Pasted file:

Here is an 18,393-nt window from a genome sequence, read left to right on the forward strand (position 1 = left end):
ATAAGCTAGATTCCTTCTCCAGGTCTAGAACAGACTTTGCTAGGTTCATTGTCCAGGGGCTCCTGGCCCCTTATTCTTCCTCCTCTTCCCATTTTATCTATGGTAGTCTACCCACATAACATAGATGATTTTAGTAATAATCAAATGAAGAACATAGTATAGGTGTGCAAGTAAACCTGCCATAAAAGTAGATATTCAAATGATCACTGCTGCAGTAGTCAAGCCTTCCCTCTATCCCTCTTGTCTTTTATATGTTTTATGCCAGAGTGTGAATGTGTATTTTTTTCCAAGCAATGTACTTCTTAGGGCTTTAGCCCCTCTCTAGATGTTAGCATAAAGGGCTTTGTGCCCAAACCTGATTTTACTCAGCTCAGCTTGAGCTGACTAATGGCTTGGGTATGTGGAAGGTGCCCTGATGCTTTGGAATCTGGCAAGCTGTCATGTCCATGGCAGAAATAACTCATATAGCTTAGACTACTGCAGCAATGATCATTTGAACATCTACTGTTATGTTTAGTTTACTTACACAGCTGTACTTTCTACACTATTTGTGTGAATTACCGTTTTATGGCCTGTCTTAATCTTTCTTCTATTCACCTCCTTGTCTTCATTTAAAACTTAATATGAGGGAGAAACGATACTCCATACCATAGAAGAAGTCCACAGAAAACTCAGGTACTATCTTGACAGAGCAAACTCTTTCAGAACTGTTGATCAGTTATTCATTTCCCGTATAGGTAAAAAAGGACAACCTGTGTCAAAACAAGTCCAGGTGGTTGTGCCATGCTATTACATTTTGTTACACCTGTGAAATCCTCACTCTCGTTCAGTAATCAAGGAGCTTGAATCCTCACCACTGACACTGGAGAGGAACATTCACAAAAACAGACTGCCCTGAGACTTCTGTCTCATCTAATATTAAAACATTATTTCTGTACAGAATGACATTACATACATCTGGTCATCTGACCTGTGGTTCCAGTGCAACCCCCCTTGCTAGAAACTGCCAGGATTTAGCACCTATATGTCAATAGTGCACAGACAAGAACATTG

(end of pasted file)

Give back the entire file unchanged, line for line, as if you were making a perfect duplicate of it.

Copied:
Here is an 18,393-nt window from a genome sequence, read left to right on the forward strand (position 1 = left end):
ATAAGCTAGATTCCTTCTCCAGGTCTAGAACAGACTTTGCTAGGTTCATTGTCCAGGGGCTCCTGGCCCCTTATTCTTCCTCCTCTTCCCATTTTATCTATGGTAGTCTACCCACATAACATAGATGATTTTAGTAATAATCAAATGAAGAACATAGTATAGGTGTGCAAGTAAACCTGCCATAAAAGTAGATATTCAAATGATCACTGCTGCAGTAGTCAAGCCTTCCCTCTATCCCTCTTGTCTTTTATATGTTTTATGCCAGAGTGTGAATGTGTATTTTTTTCCAAGCAATGTACTTCTTAGGGCTTTAGCCCCTCTCTAGATGTTAGCATAAAGGGCTTTGTGCCCAAACCTGATTTTACTCAGCTCAGCTTGAGCTGACTAATGGCTTGGGTATGTGGAAGGTGCCCTGATGCTTTGGAATCTGGCAAGCTGTCATGTCCATGGCAGAAATAACTCATATAGCTTAGACTACTGCAGCAATGATCATTTGAACATCTACTGTTATGTTTAGTTTACTTACACAGCTGTACTTTCTACACTATTTGTGTGAATTACCGTTTTATGGCCTGTCTTAATCTTTCTTCTATTCACCTCCTTGTCTTCATTTAAAACTTAATATGAGGGAGAAACGATACTCCATACCATAGAAGAAGTCCACAGAAAACTCAGGTACTATCTTGACAGAGCAAACTCTTTCAGAACTGTTGATCAGTTATTCATTTCCCGTATAGGTAAAAAAGGACAACCTGTGTCAAAACAAGTCCAGGTGGTTGTGCCATGCTATTACATTTTGTTACACCTGTGAAATCCTCACTCTCGTTCAGTAATCAAGGAGCTTGAATCCTCACCACTGACACTGGAGAGGAACATTCACAAAAACAGACTGCCCTGAGACTTCTGTCTCATCTAATATTAAAACATTATTTCTGTACAGAATGACATTACATACATCTGGTCATCTGACCTGTGGTTCCAGTGCAACCCCCCTTGCTAGAAACTGCCAGGATTTAGCACCTATATGTCAATAGTGCACAGACAAGAACATTG